Reserve Bank of India (RBI) governor D Subbarao's cautious words on inflation seem to have convinced the markets that the central bank is unlikely to cut the repo rate by 50 basis points when it meets on January 29 to review monetary policy. Both the stock and bond markets sold off on Wednesday as they reconciled themselves to a smaller cut of 25 bps. Late Tuesday, Subbarao had observed in a speech to students in Lucknow that although inflation has come down, it is still high. The governor had added that there was not enough room for monetary and fiscal stimulus.
Accepting that inflation had increased in the past few years, the RBI governor said in Barabanki, UP, on Wednesday that though the central bank had somewhat succeeded in containing it in the past two years, it is still there. “It is our priority to check price rise and will remain so,” he said.
The Sensex shed 0.85% while the 50-share Nifty slipped 0.90% on Wednesday while bond yields rose by 5 bps. The bond market had been factoring in a 50 bps hike with industrial growth staying sluggish – industrial output shrank 0.1% in November after growing 8.3% in October – but now believes the repo would at best be trimmed by 25 bps. Bonds had rallied last week before Monday's inflation data dashed hopes of a 50 bps cut.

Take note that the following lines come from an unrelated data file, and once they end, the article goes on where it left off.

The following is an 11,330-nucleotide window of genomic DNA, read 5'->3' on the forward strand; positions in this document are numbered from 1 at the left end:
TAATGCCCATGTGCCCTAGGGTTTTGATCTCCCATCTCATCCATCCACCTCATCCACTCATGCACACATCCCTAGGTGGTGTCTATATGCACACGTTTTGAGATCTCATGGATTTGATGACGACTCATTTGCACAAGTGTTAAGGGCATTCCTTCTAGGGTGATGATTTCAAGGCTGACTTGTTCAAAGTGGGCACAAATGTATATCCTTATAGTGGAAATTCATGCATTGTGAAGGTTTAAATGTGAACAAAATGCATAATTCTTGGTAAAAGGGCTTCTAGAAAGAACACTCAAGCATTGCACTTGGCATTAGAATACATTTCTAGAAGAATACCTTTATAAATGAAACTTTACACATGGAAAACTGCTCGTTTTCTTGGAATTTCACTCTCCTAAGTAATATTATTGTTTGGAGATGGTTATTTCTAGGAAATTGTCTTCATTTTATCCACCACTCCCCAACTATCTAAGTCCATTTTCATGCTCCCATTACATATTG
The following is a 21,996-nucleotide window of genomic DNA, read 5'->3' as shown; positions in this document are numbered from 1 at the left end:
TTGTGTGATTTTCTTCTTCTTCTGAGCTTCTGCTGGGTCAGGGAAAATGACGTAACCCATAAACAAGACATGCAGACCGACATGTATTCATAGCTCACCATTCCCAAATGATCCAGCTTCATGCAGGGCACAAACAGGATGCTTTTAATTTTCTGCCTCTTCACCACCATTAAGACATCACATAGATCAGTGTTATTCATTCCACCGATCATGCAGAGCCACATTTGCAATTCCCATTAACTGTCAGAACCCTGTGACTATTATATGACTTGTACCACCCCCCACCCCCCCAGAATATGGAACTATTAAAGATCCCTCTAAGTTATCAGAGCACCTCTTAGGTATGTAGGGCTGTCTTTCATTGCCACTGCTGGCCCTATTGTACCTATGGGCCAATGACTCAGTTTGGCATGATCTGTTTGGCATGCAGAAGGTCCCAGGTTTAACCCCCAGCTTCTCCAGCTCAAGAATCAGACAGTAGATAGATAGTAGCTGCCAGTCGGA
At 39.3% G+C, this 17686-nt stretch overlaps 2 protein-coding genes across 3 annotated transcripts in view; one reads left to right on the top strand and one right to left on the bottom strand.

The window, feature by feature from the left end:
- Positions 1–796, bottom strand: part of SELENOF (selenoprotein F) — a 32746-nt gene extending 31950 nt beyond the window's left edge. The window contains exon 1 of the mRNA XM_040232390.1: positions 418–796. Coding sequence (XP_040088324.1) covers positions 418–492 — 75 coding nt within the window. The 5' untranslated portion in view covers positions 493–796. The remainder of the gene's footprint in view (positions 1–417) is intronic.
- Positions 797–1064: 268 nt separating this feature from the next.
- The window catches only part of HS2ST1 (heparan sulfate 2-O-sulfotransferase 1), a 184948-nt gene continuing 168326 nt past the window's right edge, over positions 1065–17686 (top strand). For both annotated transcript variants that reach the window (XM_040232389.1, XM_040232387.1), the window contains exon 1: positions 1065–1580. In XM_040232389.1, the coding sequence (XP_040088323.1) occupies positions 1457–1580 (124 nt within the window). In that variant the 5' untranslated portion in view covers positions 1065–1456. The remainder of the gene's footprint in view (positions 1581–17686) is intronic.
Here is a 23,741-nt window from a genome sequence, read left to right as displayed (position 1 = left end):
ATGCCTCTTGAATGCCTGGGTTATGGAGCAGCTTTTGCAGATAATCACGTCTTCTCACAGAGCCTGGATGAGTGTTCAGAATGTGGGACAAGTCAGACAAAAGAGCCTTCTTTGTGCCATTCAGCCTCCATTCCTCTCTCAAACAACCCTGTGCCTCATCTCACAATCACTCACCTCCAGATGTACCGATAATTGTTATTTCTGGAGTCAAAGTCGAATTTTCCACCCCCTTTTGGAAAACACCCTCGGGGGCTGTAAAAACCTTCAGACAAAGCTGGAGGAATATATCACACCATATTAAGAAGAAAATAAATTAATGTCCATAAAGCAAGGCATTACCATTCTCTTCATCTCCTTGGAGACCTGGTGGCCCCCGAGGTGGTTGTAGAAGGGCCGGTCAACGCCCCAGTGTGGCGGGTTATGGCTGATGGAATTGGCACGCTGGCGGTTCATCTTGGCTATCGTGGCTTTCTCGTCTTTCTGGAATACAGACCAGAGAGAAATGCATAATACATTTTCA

Headline inflation based on wholesale price index dropped to 7.18% for December, the lowest in three years from 7.24% in November while core inflation fell to 4.2%, signalling a softening in prices. However, retail inflation came in at an uncomfortably high10.56%.
“When growth is slowing, you can stimulate the economy either by monetary easing or by fiscal stimulus, but both monetary and fiscal side have no room for stimulus. So, that is the big concern,” Subbarao was quoted as saying.
“We still believe the RBI will cut repo rates by 25 basis points since there is some turnaround in the inflation cycle,” said Abheek Barua, chief economist, HDFC Bank.
Barua said the relentless rise in consumer prices could play spoilsport. Core inflation which the RBI